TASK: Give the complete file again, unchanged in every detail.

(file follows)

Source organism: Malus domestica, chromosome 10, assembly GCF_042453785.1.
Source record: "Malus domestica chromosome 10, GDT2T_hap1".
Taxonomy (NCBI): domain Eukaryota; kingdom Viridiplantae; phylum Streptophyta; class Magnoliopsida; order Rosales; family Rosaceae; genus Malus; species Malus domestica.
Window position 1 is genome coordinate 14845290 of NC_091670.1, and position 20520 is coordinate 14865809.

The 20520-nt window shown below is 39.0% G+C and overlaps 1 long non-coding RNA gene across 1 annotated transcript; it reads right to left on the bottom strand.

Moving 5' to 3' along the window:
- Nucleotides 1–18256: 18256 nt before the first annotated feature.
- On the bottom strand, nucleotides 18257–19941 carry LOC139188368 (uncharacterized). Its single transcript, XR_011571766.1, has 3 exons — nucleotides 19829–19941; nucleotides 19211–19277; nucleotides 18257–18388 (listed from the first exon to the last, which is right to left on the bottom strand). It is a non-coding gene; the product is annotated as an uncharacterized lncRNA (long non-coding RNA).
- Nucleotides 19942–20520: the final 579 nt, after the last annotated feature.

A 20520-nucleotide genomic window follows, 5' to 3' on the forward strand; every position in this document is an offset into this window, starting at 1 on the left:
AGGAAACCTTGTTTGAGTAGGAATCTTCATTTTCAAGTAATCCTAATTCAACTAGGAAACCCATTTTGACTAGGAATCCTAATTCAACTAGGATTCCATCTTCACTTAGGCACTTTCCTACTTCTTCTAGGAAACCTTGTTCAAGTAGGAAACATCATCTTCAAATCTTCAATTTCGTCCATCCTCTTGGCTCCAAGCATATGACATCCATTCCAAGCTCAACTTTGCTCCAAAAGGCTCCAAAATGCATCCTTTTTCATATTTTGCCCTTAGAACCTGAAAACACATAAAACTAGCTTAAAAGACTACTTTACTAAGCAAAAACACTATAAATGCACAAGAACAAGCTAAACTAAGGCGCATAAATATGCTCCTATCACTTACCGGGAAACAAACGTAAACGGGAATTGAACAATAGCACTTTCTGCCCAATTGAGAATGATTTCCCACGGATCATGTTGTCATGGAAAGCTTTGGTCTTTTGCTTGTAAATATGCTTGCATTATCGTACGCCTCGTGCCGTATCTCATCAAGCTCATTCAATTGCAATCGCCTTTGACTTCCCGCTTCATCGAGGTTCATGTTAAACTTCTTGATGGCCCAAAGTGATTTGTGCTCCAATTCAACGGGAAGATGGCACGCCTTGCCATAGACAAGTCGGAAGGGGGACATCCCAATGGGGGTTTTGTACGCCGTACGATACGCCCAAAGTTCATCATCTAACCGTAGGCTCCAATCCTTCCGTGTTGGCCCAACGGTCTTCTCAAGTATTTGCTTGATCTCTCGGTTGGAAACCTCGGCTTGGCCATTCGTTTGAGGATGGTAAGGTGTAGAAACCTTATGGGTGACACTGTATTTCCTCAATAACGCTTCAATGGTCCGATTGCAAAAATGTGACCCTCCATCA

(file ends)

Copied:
Source organism: Malus domestica, chromosome 10, assembly GCF_042453785.1.
Source record: "Malus domestica chromosome 10, GDT2T_hap1".
Taxonomy (NCBI): domain Eukaryota; kingdom Viridiplantae; phylum Streptophyta; class Magnoliopsida; order Rosales; family Rosaceae; genus Malus; species Malus domestica.
Window position 1 is genome coordinate 14845290 of NC_091670.1, and position 20520 is coordinate 14865809.

The 20520-nt window shown below is 39.0% G+C and overlaps 1 long non-coding RNA gene across 1 annotated transcript; it reads right to left on the bottom strand.

Moving 5' to 3' along the window:
- Nucleotides 1–18256: 18256 nt before the first annotated feature.
- On the bottom strand, nucleotides 18257–19941 carry LOC139188368 (uncharacterized). Its single transcript, XR_011571766.1, has 3 exons — nucleotides 19829–19941; nucleotides 19211–19277; nucleotides 18257–18388 (listed from the first exon to the last, which is right to left on the bottom strand). It is a non-coding gene; the product is annotated as an uncharacterized lncRNA (long non-coding RNA).
- Nucleotides 19942–20520: the final 579 nt, after the last annotated feature.

A 20520-nucleotide genomic window follows, 5' to 3' on the forward strand; every position in this document is an offset into this window, starting at 1 on the left:
AGGAAACCTTGTTTGAGTAGGAATCTTCATTTTCAAGTAATCCTAATTCAACTAGGAAACCCATTTTGACTAGGAATCCTAATTCAACTAGGATTCCATCTTCACTTAGGCACTTTCCTACTTCTTCTAGGAAACCTTGTTCAAGTAGGAAACATCATCTTCAAATCTTCAATTTCGTCCATCCTCTTGGCTCCAAGCATATGACATCCATTCCAAGCTCAACTTTGCTCCAAAAGGCTCCAAAATGCATCCTTTTTCATATTTTGCCCTTAGAACCTGAAAACACATAAAACTAGCTTAAAAGACTACTTTACTAAGCAAAAACACTATAAATGCACAAGAACAAGCTAAACTAAGGCGCATAAATATGCTCCTATCACTTACCGGGAAACAAACGTAAACGGGAATTGAACAATAGCACTTTCTGCCCAATTGAGAATGATTTCCCACGGATCATGTTGTCATGGAAAGCTTTGGTCTTTTGCTTGTAAATATGCTTGCATTATCGTACGCCTCGTGCCGTATCTCATCAAGCTCATTCAATTGCAATCGCCTTTGACTTCCCGCTTCATCGAGGTTCATGTTAAACTTCTTGATGGCCCAAAGTGATTTGTGCTCCAATTCAACGGGAAGATGGCACGCCTTGCCATAGACAAGTCGGAAGGGGGACATCCCAATGGGGGTTTTGTACGCCGTACGATACGCCCAAAGTTCATCATCTAACCGTAGGCTCCAATCCTTCCGTGTTGGCCCAACGGTCTTCTCAAGTATTTGCTTGATCTCTCGGTTGGAAACCTCGGCTTGGCCATTCGTTTGAGGATGGTAAGGTGTAGAAACCTTATGGGTGACACTGTATTTCCTCAATAACGCTTCAATGGTCCGATTGCAAAAATGTGACCCTCCATCA